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Judges weigh gay marriage cases from 4 states

First Published      Last Updated Aug 07 2014 10:28 am

Cincinnati • Judges Martha Craig Daughtrey and Deborah L. Cook made it clear fairly quickly they stood on opposite sides of the same-sex marriage debate. Their colleague, Judge Jeffrey S. Sutton, however, gave fewer hints as to where he may come down when the U.S. 6th Circuit Court of Appeals decides the fate of gay marriage bans in four states.

The cases heard Wednesday pit states' rights and conservative values against what plaintiffs' attorneys say is a fundamental right to marry under the U.S. Constitution.

If the 6th Circuit decides against gay marriage, it would create a divide among federal appeals courts and put pressure on the U.S. Supreme Court to settle the issue during its 2015 session. The appeals panel did not indicate when it would rule.

Daughtrey's comments and questions Wednesday displayed bewilderment at arguments for upholding the laws and Cook several times stepped in to make the point for the states' more clearly than their attorneys. Sutton showed skepticism as gay couples from Michigan, Ohio, Kentucky and Tennessee pushed to require their states to recognize their marriages elsewhere or allow them to be married in their home states. He also repeatedly pressed attorneys for the states on the logic behind their arguments.

Attorneys for the same-sex couples focused heavily on two main points: the discriminatory nature of the laws and the slow pace and expense of changing state constitutions as well as the federal Constitution.

Laura Landenwich, a Louisville, Kentucky, attorney representing same-sex couples from that state, said sometimes democracy doesn't keep up with the will of the public.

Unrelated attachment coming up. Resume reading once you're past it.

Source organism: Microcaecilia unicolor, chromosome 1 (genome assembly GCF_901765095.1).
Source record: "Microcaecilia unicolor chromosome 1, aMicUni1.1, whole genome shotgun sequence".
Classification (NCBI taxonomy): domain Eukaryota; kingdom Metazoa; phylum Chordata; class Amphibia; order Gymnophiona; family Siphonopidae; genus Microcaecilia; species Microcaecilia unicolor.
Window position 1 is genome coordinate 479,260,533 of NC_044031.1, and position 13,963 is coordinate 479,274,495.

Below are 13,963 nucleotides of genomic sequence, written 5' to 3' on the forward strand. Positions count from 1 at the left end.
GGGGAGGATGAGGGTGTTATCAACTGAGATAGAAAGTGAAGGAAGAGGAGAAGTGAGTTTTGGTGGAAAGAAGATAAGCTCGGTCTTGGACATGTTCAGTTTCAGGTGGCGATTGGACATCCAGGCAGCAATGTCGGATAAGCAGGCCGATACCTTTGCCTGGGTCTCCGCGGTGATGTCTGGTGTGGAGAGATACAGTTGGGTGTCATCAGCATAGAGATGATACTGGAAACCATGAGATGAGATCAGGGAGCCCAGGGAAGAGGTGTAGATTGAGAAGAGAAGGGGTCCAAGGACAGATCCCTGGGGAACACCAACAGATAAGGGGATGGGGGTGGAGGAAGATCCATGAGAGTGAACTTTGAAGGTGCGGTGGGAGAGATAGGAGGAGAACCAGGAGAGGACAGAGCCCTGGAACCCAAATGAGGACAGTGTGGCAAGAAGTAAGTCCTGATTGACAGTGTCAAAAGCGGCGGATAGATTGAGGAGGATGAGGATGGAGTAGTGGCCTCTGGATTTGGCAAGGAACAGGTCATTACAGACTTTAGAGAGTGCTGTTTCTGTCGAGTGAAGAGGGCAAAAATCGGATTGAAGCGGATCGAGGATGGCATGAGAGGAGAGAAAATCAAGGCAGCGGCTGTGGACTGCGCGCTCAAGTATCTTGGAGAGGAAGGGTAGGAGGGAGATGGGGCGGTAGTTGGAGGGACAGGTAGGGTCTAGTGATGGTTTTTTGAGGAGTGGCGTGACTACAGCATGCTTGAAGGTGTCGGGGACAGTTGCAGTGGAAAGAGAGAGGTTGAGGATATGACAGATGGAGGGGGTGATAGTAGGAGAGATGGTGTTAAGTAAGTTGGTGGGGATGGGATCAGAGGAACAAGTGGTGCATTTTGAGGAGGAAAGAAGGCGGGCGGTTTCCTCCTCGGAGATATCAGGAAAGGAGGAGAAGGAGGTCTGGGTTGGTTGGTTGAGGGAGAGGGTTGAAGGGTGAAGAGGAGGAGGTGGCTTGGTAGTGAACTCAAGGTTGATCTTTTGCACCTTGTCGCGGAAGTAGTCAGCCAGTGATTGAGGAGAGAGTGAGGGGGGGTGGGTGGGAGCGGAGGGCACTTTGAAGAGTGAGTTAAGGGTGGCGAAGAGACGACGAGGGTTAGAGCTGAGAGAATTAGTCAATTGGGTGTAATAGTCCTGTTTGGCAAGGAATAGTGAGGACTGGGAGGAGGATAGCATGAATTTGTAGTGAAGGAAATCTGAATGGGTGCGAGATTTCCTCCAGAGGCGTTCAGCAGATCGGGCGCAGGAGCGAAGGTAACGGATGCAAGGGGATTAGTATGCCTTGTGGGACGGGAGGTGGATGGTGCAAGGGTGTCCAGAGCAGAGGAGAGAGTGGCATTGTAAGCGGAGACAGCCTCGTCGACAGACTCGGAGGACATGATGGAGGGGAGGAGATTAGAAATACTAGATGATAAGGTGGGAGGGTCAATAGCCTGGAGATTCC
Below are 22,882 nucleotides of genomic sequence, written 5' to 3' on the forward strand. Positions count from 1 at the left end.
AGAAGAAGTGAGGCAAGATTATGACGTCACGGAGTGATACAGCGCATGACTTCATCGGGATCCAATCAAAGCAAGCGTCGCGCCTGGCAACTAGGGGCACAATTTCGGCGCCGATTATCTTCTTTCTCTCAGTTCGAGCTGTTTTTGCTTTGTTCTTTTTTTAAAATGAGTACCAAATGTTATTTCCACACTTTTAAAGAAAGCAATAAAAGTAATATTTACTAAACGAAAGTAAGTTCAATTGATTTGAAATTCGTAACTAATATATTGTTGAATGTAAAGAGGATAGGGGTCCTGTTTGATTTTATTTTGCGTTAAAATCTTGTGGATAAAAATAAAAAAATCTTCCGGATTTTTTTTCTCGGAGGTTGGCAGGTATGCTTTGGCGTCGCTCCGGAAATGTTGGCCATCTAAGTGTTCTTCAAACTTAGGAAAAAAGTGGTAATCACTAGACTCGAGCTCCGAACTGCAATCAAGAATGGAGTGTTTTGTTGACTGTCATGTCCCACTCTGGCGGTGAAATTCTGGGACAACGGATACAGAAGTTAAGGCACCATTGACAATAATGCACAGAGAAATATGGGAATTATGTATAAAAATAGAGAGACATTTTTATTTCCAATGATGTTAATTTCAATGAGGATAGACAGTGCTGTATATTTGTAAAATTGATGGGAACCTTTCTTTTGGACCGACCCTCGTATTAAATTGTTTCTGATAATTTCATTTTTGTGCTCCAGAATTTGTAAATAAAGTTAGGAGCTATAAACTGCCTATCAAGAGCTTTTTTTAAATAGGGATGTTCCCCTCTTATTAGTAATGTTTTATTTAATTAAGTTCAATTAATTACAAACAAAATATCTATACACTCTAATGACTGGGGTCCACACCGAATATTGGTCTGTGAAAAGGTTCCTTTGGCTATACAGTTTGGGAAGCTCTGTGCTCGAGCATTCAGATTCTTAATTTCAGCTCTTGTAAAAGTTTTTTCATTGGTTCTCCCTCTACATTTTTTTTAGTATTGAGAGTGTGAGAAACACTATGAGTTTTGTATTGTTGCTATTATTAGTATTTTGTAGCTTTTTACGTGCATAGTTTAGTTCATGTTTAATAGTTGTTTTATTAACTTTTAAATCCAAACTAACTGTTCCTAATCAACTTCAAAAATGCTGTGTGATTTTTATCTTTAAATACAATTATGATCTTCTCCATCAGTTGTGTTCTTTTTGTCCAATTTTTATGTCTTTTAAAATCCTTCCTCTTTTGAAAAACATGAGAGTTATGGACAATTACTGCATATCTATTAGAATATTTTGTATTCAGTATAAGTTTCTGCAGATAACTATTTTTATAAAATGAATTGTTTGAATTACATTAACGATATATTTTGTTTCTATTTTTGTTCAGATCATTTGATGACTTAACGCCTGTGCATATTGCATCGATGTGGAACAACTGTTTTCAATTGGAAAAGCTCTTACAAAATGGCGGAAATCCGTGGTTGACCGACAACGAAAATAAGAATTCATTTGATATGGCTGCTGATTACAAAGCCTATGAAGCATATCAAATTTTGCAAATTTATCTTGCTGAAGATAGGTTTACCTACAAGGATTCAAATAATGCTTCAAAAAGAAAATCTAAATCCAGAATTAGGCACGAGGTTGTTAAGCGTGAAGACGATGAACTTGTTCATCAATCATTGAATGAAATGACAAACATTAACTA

"There is a limit to the democratic process," Landenwich said.

Sutton's questions to the plaintiffs focused heavily on why they were using the court system rather than allowing democracy to work its will in the states.

"I would have thought the best way to get respect and dignity is through the democratic process," Sutton said. "Nothing happens as quickly as we'd like it. ... I'm not 100 percent sure it's the better route for the gay rights community."

Attorneys for the four states zeroed in on the fact that voters enacted the laws being questioned and the idea that heterosexual couples can procreate and bring children into stable environments.

Michigan's solicitor general, Aaron Lindstrom, argued that any change in the state's ban on same-sex marriage should come through the political process and that the laws aren't discriminatory.

"The most basic right we have as a people is to decide public policy questions on our own," he said.

Along with the attorneys, Sutton sparred with Daughtrey, who repeatedly expressed confusion at the arguments forwarded by attorneys for the four states.

"Can you explain the state's formulation of a basis for the law?" she asked Bill Harbison, the attorney for same-sex couples in Tennessee.

"No I can't," Harbison responded.

At one point, Daughtrey, an appointee of President Bill Clinton in 1993, told Sutton that the briefs filed by Harbison "contained great insight."

"You should read it," Daughtrey said.

"Great, We'll try to do it before we issue an opinion," Sutton responded as laughter rippled through the courtroom.

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